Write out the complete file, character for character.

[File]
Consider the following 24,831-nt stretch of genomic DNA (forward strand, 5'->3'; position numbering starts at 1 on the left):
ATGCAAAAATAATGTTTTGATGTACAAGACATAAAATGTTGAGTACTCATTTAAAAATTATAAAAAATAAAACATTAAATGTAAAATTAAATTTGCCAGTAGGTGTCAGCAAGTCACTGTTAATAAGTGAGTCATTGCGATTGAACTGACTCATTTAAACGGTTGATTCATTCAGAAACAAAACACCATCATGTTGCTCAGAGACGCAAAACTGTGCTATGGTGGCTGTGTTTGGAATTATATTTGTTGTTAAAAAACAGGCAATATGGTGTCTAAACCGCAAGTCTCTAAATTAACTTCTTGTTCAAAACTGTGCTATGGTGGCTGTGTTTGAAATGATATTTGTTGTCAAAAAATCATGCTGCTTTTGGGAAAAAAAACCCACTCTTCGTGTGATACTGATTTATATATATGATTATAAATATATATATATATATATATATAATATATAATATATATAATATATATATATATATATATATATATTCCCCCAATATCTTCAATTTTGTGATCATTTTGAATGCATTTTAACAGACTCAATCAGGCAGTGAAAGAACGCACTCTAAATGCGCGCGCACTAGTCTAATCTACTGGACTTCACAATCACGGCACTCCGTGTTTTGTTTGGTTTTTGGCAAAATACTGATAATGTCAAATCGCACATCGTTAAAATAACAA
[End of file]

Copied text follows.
Consider the following 24,831-nt stretch of genomic DNA (forward strand, 5'->3'; position numbering starts at 1 on the left):
ATGCAAAAATAATGTTTTGATGTACAAGACATAAAATGTTGAGTACTCATTTAAAAATTATAAAAAATAAAACATTAAATGTAAAATTAAATTTGCCAGTAGGTGTCAGCAAGTCACTGTTAATAAGTGAGTCATTGCGATTGAACTGACTCATTTAAACGGTTGATTCATTCAGAAACAAAACACCATCATGTTGCTCAGAGACGCAAAACTGTGCTATGGTGGCTGTGTTTGGAATTATATTTGTTGTTAAAAAACAGGCAATATGGTGTCTAAACCGCAAGTCTCTAAATTAACTTCTTGTTCAAAACTGTGCTATGGTGGCTGTGTTTGAAATGATATTTGTTGTCAAAAAATCATGCTGCTTTTGGGAAAAAAAACCCACTCTTCGTGTGATACTGATTTATATATATGATTATAAATATATATATATATATATATATAATATATAATATATATAATATATATATATATATATATATATATTCCCCCAATATCTTCAATTTTGTGATCATTTTGAATGCATTTTAACAGACTCAATCAGGCAGTGAAAGAACGCACTCTAAATGCGCGCGCACTAGTCTAATCTACTGGACTTCACAATCACGGCACTCCGTGTTTTGTTTGGTTTTTGGCAAAATACTGATAATGTCAAATCGCACATCGTTAAAATAACAA